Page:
Civilians and the Ethiopian National Defense Force collaborate for better health
“Timir” is an Amharic word meaning “intertwined” or “linked.” FHI 360’s TIMIR Sexual HIV Prevention for Most-at-Risk Populations/Vulnerable Groups at Civil-Military Interface Settings project in Ethiopia does just that — create a link between civilians and the military to address HIV, sexually transmitted infections (STIs) and reproductive health issues.
To strengthen this link, TIMIR helped to develop local civil-military alliance task forces. Each task force includes stakeholders such as the Ethiopian National Defense Force and the Ministry of Women’s, Children and Youth Affairs, as well as national and local health departments. As of August 2014, TIMIR had established 15 civil-military alliance task forces in five regions and one administrative city.
TIMIR boosts the effectiveness of these task forces by:
- Increasing the capacity of task force members to manage HIV prevention programs
- Facilitating dialogues between key stakeholders to enhance program implementation and follow-ups
- Organizing community-wide sensitization events on HIV, STIs and other health topics and providing HIV and STI prevention services
- Initiating joint mentoring and supportive supervision of program activities
- Establishing peer-to-peer education sessions with at-risk groups
- Facilitating the sharing of experiences between civilians, the military and health care providers
- Soliciting financial and technical support for targeted activities
The alliance formed between these two groups is critical to guaranteeing a comprehensive and sustainable HIV prevention program. Through the alliance, resources such as antiretroviral therapy, test kits and behavior change communications are now shared between public and military health facilities. For example, if a public health facility runs out of HIV test kits, it can borrow from a military health facility, and vice versa.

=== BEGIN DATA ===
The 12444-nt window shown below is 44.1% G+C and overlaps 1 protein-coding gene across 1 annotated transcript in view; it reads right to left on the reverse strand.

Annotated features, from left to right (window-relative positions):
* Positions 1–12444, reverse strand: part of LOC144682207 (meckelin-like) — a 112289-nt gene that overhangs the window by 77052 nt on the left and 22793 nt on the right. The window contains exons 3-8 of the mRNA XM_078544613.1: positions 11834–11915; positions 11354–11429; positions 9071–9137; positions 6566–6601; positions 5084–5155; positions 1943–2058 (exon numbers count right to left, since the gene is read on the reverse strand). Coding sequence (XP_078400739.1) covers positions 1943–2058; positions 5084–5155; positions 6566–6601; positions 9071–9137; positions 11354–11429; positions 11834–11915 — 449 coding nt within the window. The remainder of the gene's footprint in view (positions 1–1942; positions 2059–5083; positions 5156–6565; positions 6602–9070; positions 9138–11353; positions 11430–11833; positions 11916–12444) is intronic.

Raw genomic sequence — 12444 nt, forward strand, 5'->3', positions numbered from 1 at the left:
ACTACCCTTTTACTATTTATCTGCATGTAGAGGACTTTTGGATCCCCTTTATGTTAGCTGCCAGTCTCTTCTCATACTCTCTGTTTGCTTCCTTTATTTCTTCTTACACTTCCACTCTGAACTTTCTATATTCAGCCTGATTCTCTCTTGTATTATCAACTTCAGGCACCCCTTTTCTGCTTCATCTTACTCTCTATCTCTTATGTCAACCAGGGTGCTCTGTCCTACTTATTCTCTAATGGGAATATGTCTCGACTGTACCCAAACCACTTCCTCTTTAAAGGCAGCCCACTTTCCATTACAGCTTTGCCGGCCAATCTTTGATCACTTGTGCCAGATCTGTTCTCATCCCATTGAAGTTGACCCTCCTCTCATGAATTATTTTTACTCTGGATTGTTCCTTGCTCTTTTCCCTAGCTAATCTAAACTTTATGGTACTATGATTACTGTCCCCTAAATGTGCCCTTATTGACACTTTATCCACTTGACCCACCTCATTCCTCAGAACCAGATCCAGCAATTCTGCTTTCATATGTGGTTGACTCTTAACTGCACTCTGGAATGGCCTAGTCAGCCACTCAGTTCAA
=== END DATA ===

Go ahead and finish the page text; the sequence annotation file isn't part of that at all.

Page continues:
The task forces have also encouraged the sharing of best practices for program intervention. Today, the task forces use peer education programs designed for the military as a model for other peer education programs to ensure the consistency of information. Using the task force forum, which is an official meeting of interested participants, stakeholders have been able to assess the risk factors and behaviors in their communities, thus improving the awareness of and preparedness for addressing local health issues.
TIMIR Sexual HIV Prevention for Most-at-Risk Populations/Vulnerable Groups at Civil-Military Interface Settings is funded by the U.S. President’s Emergency Plan for AIDS Relief and the U.S. Department of Defense HIV Prevention Program.
Read more about our work in Ethiopia.